Protect Our Defenders News Blog

 

Veterans Day Edition: News Roundup from Protect Our Defenders

Here is a recap of top stories about stopping military sexual violence against service members and civilians.

Advisory Board Member’s Veterans Day Message: Stand Tall and Proud

  • Protect Our Defenders Advisory Board member, Terri Odom wrote a message to her fellow veteran survivors:

“As I take a crisp autumn stroll through our neighborhood, I count the green lights. Green lights on a home symbolize that either a veteran lives there or are a show of support for our veterans. I feel a sense of pride. Sadly, too often, survivors of military sexual trauma have a challenging time self-identifying as a veteran. Most of us did not choose to end our military career. Most of us did not have a pleasant separation from active duty status. We were victims of violent crimes and many survivors of military sexual trauma (MST) were not offered much, if any, support.” 

Read Terri’s entire message.

Congressional Briefing Focuses on Male Sexual Assault in the Military

  • In October, the Congressional Military Sexual Assault Prevention Caucus hosted a briefing to inform Congress about male sexual assaults in the military, and to give male survivors a chance to be heard.
  • The event was organized by Congresswoman Niki Tsongas (D-MA), Congressman Mike Turner (R-OH) and POD Advisory Board Member and President and Co-Founder of Mr. MST, Brian Lewis. Yelena Tsilker, Program & Policy Associate at POD, also discussed the support services POD offers to survivors through our Pro Bono Network.
  • This hearing brought attention to the unique experiences and needs of male survivors, and the work still needed to address stigma and protect male survivors from retaliation.

Pro Bono Network Attorney Pens Open Letter to Survivors

  • Ryan Guilds, an attorney for POD’s Pro Bono Network, published an open letter to sexual assault survivors in the Air Force that includes advice for reporting their attack and what to expect from the broken military justice system.
  • In the letter, Guilds explained the many issues that survivors should be prepared to face if they decide to come forward. More importantly, he tells survivors that the ultimate verdict, whether guilty or innocent, does not define who the survivor is:

    “A guilty verdict does not make the pain and anger of the assault completely go away. And an acquittal does not mean the victim was lying. Those who are able to come forward, however, are beacons of hope and an inspiration to those around them. Certainly that was the case with my client, who had countless opportunities to give up but never did because, as she told me, she believed it was important to do what she could to help other sexual assault survivors.” [Huffington Post]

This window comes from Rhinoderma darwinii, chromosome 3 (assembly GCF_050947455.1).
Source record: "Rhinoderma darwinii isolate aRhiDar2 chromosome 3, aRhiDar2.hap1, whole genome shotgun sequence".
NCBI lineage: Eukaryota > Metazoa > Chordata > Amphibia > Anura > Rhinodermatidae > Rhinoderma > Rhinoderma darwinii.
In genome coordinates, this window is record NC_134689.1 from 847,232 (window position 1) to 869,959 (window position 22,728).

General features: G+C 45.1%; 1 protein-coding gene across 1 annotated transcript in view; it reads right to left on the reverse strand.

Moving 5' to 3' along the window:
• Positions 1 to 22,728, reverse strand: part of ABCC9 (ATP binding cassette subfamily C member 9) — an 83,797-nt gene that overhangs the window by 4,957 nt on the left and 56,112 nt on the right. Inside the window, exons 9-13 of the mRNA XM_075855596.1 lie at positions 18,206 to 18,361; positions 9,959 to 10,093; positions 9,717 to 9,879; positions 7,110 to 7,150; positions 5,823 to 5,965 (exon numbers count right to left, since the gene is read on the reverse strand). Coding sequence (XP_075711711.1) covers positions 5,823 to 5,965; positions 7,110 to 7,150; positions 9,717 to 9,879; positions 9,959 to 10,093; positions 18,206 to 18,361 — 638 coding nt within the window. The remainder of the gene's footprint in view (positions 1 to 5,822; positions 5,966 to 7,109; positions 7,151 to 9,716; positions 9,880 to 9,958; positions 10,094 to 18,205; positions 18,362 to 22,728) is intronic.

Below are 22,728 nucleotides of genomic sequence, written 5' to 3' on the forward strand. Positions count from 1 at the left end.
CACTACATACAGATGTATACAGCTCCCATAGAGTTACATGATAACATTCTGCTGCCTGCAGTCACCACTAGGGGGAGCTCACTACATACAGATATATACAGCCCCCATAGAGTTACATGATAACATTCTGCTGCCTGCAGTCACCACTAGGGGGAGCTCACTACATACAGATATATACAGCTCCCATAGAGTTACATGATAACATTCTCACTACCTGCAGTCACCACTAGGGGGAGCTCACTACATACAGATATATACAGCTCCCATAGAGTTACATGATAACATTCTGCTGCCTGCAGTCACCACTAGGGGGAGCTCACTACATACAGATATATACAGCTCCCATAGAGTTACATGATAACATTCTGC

Protect Our Defenders Founder: No Improvement in Handling of Military Sexual Assault

  • In a conversation with the Observer (Sarasota, Florida), POD founder Nancy Parrish discussed why she started POD and how little the handling of sexual trauma in the military has changed over the past two decades. Nancy said:

“We Americans are fair-minded people. When we witness injustice and suffering, we stand on the side of fairness. Sexual assault in the military is devastating our troops. It’s a greater risk factor for post-traumatic stress disorder than combat. It’s costing our country $3.7 billion a year. So there was no attention to this issue in 2011, and I wanted to help.” [The Observer]

Another Disturbing Story Highlights Need for Military Justice Reform

  • Earlier this month, an airman was found not guilty of sexual assault after his case was transferred from Europe to Washington. This transfer followed a three-star general’s failure to consult with the victim before deciding not to proceed with a court-martial.
  • I issued a statement critical of how the military justice system handled the sexual assault case, which has been in the national spotlight for years:

“This case is Exhibit A of the devastating consequences of our failed military justice system. Due to multiple errors committed by the command-driven justice system, both parties have had their lives on hold for more than three years awaiting a verdict. The survivor in this case endured a slew of avoidable hearings and appeals for over three years…An empowered independent military prosecutor based justice system would have ensured the administration of swift and efficient justice, something all of our military service members deserve.”[Air Force Times]

Consent: It’s Not That Complicated

  • Last week, the Thames Valley Police Department released an amazingly simple PSA, “Tea and Consent.” The video is short and effectively explains sexual consent. The video is based on a blog post from earlier this year.

Thanks for your support. We will keep you updated in the coming months.

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